Computer companies are this week pleading with China to backtrack on its decision to mandate web filtering software.
The Wall Street Journal today reports seeing a letter signed by nineteen organizations and sent to China’s Minister of Industry Information and Technology. The companies who signed off on the letter say that the plan to have web filtering software installed on every computer sold in mainland China raises “significant questions of security privacy, system reliability, the free flow of information and user choice,” and urged the Chinese government to reconsider implementing the requirement.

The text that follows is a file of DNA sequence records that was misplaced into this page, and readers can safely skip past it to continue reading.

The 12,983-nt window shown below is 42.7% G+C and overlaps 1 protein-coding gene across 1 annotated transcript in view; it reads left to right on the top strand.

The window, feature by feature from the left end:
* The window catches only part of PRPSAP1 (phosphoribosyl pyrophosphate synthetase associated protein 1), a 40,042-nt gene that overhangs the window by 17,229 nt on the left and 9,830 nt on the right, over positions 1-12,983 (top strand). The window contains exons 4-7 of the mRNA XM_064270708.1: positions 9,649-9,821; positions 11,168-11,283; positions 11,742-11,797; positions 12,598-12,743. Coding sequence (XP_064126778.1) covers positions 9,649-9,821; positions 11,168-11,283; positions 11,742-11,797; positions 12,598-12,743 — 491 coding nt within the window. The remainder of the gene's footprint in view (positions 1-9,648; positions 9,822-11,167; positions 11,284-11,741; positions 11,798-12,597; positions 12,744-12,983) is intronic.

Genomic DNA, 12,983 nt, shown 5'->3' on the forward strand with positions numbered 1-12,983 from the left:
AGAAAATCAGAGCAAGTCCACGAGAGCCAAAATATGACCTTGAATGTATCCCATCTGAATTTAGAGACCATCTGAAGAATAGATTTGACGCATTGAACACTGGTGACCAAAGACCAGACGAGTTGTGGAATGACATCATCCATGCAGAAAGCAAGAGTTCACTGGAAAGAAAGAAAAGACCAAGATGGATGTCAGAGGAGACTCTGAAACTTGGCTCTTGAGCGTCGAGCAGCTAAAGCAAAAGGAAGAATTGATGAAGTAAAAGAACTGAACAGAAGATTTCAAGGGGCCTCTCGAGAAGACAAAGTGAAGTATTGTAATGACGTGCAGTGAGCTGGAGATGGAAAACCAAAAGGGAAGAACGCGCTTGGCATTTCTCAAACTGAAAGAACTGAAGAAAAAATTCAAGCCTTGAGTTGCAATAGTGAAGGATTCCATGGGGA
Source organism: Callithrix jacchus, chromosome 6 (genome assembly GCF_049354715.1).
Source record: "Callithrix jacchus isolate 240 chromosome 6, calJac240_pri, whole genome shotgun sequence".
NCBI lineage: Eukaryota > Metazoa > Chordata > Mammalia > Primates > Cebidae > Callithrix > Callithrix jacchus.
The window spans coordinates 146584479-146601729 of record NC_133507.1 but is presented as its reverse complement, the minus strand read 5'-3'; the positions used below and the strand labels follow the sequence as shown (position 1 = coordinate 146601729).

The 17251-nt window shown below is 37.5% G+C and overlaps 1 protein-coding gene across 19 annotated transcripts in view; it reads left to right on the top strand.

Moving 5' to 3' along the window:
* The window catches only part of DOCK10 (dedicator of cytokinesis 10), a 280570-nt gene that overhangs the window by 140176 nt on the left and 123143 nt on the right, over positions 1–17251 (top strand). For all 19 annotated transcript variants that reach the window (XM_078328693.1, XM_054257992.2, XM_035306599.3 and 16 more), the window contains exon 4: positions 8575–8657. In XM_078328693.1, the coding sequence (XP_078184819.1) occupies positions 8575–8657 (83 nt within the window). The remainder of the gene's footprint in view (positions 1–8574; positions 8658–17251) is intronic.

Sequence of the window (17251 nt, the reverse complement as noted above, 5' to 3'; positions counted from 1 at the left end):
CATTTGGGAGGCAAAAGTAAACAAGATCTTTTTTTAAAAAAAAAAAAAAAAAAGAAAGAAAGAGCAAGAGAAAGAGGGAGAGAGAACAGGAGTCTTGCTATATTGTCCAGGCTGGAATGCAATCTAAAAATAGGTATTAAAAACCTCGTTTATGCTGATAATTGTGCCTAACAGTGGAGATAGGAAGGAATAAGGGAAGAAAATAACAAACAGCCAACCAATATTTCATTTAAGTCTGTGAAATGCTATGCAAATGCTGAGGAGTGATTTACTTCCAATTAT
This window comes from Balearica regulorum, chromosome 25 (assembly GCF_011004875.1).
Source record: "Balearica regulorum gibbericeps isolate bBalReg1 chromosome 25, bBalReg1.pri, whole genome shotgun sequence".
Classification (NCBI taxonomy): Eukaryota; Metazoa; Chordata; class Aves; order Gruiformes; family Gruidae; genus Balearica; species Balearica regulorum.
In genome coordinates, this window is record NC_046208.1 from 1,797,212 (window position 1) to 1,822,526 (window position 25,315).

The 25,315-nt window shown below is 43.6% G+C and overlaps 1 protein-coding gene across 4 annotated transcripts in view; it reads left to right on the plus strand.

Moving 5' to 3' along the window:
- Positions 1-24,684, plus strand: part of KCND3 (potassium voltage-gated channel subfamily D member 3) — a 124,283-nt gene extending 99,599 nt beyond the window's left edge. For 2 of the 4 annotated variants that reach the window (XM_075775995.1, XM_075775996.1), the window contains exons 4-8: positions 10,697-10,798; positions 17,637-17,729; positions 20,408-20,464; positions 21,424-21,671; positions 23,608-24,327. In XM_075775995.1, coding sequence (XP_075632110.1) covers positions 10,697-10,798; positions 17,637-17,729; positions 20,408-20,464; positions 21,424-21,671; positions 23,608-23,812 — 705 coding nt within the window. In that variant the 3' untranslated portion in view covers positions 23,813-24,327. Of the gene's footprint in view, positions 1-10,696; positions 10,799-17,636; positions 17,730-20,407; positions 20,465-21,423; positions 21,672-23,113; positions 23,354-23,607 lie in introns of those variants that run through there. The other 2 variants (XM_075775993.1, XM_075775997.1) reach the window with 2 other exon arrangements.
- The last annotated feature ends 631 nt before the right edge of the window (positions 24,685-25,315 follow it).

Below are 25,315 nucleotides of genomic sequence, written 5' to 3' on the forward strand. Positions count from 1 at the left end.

The news comes following several recent developments. The Chinese government announced early this week that the software was not compulsory but would still ship with every computer sold. In other words, just because it’s on your computer when you get it, doesn’t mean you have to keep it the software.
Around the same time that China announced that no one would be forced to use Green Dam, a Santa Barbara-based company called Solid Oak alleged that parts of the software contained coding taken directly from Solid Oak’s own filtering software, Cybersitter, which is aimed at parents. Solid Oak has reportedly sent cease and desist orders to HP and Dell, blocking the two from shipping PCs with the software pre-installed.